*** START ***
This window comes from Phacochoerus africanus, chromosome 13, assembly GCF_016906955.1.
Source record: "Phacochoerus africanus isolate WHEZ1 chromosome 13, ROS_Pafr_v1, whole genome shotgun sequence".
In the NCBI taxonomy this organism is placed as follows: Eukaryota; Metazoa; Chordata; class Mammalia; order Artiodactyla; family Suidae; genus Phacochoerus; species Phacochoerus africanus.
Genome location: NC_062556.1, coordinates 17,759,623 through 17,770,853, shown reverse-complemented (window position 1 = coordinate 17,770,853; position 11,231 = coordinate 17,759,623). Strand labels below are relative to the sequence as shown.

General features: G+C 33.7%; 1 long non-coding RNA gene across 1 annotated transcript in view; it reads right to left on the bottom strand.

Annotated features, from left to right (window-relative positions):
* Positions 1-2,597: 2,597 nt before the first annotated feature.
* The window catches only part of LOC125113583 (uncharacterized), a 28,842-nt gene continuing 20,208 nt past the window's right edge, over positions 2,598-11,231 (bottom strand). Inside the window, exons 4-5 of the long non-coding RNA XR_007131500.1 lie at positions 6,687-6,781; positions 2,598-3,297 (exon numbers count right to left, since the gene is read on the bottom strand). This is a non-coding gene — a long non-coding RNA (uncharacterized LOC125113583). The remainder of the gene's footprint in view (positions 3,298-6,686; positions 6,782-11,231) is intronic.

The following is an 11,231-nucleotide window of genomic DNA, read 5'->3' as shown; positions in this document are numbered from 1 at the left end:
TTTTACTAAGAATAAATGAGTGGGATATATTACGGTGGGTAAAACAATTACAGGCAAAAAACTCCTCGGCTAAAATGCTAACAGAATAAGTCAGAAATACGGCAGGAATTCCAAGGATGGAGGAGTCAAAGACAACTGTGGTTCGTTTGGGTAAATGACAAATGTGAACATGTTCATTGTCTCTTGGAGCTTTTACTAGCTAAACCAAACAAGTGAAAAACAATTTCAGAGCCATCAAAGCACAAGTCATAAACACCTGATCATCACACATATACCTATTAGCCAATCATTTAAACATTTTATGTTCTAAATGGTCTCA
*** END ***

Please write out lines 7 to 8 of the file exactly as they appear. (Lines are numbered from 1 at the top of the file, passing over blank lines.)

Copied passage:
* Positions 1-2,597: 2,597 nt before the first annotated feature.
* The window catches only part of LOC125113583 (uncharacterized), a 28,842-nt gene continuing 20,208 nt past the window's right edge, over positions 2,598-11,231 (bottom strand). Inside the window, exons 4-5 of the long non-coding RNA XR_007131500.1 lie at positions 6,687-6,781; positions 2,598-3,297 (exon numbers count right to left, since the gene is read on the bottom strand). This is a non-coding gene — a long non-coding RNA (uncharacterized LOC125113583). The remainder of the gene's footprint in view (positions 3,298-6,686; positions 6,782-11,231) is intronic.